Therefore, you should not rely on that data for any use that impacts health, safety, security, property or financial interests.

For example, because temperature readings may vary significantly from reading to reading on an individual device, between devices, or over time, those readings should not be used to control heating and cooling in environments where food spoilage, health risks, or damage to physical goods could occur.

Alternately, presence data from SmartThings devices or mobile/Smartphones can vary in accuracy, and therefore should not be used to control access to secure locations without secondary authentication.

There are a number of bed shaker alarms available, including some with smoke alarms or acoustic sensors to register when the regular smoke alarm goes off. As their own product guidelines say, though, I wouldn’t trust my life to SmartThings.

JMO


(Andrea Bianco) #17

I 100%+ agree with JD, with life and death matters I would not depend (or bet $.01) on ST exclusively.

There are some really nice features though for day to day for DBL population.
I just want to add to JD’s comment about lights changing color’s as a notification - I also use a App called “The Flasher II” as I find it more engaging (catches my attention quicker) when a light flashes many or several times. Here is a link to that thread too.

Best of luck ~ it is amazing how technology how can truly assist not just a mere convenience. :slight_smile:


(Simon Roffe) #18

I’m deaf, just like you! I’m very fascinated with all of this and I’ve also been working on similar things like this. All of the bed shakers/vibrators don’t plug into a conventional wall outlet. They go into slot on the clock. I don’t understand how you put it in a wall outlet power adapter? Do you have a link to something to do that? I could easily use a Wemo plug and IFTTT to trigger it at night if sleeping.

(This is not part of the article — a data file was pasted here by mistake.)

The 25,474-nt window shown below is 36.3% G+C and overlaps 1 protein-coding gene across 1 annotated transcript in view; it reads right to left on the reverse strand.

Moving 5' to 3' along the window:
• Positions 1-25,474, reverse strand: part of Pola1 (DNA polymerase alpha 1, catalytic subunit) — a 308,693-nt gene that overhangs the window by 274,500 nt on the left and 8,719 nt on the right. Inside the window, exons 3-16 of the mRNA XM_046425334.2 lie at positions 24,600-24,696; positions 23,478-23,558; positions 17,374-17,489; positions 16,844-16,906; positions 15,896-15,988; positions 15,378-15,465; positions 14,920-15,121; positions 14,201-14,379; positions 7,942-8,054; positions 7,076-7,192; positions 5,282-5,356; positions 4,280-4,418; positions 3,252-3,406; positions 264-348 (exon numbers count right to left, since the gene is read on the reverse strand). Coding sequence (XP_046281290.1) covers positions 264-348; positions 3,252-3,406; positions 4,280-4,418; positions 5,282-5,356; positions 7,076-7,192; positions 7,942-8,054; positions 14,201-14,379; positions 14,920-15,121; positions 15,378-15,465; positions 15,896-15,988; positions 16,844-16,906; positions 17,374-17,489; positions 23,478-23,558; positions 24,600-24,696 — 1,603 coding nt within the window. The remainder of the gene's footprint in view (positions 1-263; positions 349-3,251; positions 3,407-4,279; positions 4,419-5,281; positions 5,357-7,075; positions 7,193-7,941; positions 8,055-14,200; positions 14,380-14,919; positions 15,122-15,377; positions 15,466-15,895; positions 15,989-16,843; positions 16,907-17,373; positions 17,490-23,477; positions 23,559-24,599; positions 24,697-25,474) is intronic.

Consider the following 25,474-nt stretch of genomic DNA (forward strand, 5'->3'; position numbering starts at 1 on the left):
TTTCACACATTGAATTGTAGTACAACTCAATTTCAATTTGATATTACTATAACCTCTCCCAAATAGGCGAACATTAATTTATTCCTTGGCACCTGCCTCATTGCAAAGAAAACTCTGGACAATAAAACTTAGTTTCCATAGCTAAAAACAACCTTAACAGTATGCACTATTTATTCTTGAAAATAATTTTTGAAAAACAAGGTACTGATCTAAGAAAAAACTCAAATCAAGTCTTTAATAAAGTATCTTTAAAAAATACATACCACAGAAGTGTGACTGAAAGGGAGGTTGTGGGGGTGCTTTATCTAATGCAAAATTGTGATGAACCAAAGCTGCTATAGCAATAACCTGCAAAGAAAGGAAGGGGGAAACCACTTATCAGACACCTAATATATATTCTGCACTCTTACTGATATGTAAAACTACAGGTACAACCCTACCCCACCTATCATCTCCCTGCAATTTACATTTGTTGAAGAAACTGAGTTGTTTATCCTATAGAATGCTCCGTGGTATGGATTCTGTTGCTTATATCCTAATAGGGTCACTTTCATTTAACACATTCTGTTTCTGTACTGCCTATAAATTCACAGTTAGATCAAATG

Like you, I’m not a big fan of smartthings - I found the app to be hugely complicated and not as easy to use. You have to hunt around, with confusing names like Labs or Robots or stuff like that.

For the doorbell - I use the Ring with a webcam and I LOVE it.


(Barry) #19

I will have to look at the Ring doorbell.

I haven’t used SmartThings in a little over a year, so I’m not current on reliability or features. I switched to Indigo in order to gain reliability a little over a year ago.

I have a smoke alarm that triggers the bed shaker via indigo (similar to IFFT), but you could trigger it with anything.

A bed shaker is really just a 12 Volt version of a vibrator, like the one in a cell phone. To turn a bed shaker on you only need to power it with a 12 Volt power supply.

I combined an Aeotec extension cord-like (I think these have been discontinued) wall outlet, a “Wall Wart” AC plug-in 12 volt power supply, a short adapter to convert the power supply connector to the type of connector needed by the bed shaker, and a SonicAlert Super Shaker. I found everything on eBay.

The Aeotec plugs into the wall AC and would be on/off controlled by SmartThings. The 12 V power supply plugs in to the Aeotec device. The Super Shaker plugs into the 12 V power supply using the conversion connector.

Barry.


(Simon Roffe) #20

That conversion connector to connect the super shaker to the plug is where I’m hung up. Been looking on amazon, but its hard to find the right one. I might just have to buy several and see which ones fit. Unless you can link me directly to the product on ebay or amazon?